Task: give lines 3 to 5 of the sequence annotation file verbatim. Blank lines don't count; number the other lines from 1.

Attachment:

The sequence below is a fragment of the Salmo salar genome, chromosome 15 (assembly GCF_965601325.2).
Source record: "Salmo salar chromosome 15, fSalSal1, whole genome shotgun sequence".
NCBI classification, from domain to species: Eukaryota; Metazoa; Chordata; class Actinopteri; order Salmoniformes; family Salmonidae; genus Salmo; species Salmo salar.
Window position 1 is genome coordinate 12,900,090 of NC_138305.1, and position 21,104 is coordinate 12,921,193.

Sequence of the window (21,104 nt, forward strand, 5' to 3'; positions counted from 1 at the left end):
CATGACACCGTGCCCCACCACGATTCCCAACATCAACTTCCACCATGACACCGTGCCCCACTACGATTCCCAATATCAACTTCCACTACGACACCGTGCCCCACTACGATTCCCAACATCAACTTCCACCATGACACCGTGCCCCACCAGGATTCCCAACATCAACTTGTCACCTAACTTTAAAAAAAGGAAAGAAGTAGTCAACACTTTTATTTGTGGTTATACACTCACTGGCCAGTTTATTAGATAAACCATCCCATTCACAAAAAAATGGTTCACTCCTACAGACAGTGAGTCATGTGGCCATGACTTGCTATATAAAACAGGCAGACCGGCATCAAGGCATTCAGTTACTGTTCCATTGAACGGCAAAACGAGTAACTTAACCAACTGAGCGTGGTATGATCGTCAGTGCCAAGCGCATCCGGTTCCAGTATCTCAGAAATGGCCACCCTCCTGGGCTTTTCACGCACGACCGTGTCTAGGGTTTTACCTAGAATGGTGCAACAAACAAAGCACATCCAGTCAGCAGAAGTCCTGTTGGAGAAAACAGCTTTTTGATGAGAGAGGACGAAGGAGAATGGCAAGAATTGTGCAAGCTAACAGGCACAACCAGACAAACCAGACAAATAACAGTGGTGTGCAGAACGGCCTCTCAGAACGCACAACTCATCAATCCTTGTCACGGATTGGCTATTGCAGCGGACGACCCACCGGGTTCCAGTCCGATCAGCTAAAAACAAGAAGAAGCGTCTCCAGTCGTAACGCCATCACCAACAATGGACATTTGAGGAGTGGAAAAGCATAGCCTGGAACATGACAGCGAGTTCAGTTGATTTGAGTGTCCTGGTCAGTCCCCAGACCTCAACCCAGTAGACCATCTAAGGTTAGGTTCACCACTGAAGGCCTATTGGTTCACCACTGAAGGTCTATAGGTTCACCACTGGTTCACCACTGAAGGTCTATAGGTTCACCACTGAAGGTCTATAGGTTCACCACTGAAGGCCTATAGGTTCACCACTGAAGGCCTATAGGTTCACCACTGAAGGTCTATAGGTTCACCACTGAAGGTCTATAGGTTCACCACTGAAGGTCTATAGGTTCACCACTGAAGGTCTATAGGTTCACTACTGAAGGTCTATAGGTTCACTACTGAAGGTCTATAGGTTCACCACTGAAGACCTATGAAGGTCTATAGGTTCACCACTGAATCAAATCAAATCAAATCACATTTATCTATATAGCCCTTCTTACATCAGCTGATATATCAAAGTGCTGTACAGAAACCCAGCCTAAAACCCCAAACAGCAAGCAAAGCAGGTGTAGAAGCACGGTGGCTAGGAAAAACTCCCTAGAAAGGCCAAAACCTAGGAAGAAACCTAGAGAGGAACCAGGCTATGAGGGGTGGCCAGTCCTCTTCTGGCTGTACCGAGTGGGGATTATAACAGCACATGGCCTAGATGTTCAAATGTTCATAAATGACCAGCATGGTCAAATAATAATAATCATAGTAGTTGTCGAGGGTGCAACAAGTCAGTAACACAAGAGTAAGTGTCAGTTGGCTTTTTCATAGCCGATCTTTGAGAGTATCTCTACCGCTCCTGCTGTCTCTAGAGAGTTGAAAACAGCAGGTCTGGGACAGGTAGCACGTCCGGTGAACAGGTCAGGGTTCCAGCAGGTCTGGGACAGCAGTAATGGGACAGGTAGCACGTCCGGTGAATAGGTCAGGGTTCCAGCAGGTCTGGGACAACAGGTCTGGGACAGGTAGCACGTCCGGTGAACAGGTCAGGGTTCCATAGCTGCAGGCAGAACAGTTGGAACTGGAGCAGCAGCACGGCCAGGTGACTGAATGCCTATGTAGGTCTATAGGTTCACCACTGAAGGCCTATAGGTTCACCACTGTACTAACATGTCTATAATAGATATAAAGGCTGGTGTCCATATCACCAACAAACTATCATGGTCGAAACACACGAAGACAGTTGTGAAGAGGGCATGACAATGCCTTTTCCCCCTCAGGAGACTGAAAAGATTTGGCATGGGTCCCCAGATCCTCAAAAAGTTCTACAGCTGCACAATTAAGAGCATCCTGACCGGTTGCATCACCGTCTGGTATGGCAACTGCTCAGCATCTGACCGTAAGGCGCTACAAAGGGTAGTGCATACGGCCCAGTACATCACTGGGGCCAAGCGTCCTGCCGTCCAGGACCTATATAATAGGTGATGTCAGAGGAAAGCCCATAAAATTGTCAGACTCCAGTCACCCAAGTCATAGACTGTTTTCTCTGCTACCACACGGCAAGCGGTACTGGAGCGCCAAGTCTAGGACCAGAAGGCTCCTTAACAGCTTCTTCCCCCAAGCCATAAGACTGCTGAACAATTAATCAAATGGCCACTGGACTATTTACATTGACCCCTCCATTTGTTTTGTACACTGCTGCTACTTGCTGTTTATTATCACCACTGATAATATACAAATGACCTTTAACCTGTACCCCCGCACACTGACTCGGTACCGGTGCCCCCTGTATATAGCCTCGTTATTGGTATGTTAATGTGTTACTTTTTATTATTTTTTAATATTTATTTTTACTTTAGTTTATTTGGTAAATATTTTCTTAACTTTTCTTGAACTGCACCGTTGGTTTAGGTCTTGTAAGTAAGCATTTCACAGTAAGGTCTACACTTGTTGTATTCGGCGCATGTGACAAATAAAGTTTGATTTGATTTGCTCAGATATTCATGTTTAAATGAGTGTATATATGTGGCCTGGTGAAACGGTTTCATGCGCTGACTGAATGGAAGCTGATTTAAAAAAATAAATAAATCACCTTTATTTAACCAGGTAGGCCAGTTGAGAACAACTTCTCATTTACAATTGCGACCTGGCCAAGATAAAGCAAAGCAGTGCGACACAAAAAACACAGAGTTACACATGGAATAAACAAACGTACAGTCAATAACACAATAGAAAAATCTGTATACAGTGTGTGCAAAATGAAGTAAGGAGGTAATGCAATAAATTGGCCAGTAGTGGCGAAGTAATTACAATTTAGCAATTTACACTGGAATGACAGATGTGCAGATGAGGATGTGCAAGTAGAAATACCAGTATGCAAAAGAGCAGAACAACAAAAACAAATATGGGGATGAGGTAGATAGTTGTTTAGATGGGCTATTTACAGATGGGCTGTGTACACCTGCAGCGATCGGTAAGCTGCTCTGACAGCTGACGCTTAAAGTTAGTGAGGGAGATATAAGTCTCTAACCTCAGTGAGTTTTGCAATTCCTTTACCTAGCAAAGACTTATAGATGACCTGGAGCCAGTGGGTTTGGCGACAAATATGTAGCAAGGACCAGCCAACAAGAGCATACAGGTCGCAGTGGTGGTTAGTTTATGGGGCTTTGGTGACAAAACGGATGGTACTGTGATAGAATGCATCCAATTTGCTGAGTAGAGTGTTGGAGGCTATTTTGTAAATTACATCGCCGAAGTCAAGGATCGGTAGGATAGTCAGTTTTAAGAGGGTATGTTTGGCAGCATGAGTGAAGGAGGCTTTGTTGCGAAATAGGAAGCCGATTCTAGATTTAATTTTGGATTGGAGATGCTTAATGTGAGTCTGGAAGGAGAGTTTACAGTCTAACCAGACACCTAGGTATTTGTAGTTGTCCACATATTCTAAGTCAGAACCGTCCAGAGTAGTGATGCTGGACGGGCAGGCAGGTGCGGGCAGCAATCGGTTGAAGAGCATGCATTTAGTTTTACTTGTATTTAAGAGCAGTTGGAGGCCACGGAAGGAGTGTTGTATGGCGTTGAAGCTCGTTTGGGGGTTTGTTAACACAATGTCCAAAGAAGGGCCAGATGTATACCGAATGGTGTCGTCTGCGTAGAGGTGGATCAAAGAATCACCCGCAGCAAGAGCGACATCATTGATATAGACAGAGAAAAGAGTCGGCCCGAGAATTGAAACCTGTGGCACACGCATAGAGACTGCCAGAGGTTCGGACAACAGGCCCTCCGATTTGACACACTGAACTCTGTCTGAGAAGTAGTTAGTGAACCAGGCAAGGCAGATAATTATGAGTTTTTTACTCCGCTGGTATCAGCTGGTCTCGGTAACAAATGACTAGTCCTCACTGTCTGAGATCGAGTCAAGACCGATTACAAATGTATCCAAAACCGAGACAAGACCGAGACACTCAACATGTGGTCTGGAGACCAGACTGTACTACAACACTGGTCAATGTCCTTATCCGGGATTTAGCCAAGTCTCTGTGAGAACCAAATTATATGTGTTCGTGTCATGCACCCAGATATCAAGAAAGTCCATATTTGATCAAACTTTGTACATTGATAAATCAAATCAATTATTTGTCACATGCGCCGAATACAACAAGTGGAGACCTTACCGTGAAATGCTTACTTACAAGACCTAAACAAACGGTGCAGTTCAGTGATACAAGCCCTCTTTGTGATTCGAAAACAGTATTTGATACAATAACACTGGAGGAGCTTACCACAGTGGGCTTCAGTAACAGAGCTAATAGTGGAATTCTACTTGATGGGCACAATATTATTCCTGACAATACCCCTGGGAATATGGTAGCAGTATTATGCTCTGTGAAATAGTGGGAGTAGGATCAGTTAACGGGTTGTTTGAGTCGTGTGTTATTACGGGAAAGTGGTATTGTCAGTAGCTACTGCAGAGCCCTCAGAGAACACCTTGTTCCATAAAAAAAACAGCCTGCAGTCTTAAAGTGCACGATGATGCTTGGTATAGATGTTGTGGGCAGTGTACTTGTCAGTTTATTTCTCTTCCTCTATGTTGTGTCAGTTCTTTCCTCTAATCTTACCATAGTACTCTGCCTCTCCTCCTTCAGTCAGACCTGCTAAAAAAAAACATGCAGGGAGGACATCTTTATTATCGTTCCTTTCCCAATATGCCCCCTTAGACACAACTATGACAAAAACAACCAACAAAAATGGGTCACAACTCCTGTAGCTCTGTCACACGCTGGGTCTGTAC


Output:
NCBI classification, from domain to species: Eukaryota; Metazoa; Chordata; class Actinopteri; order Salmoniformes; family Salmonidae; genus Salmo; species Salmo salar.
Window position 1 is genome coordinate 12,900,090 of NC_138305.1, and position 21,104 is coordinate 12,921,193.

Sequence of the window (21,104 nt, forward strand, 5' to 3'; positions counted from 1 at the left end):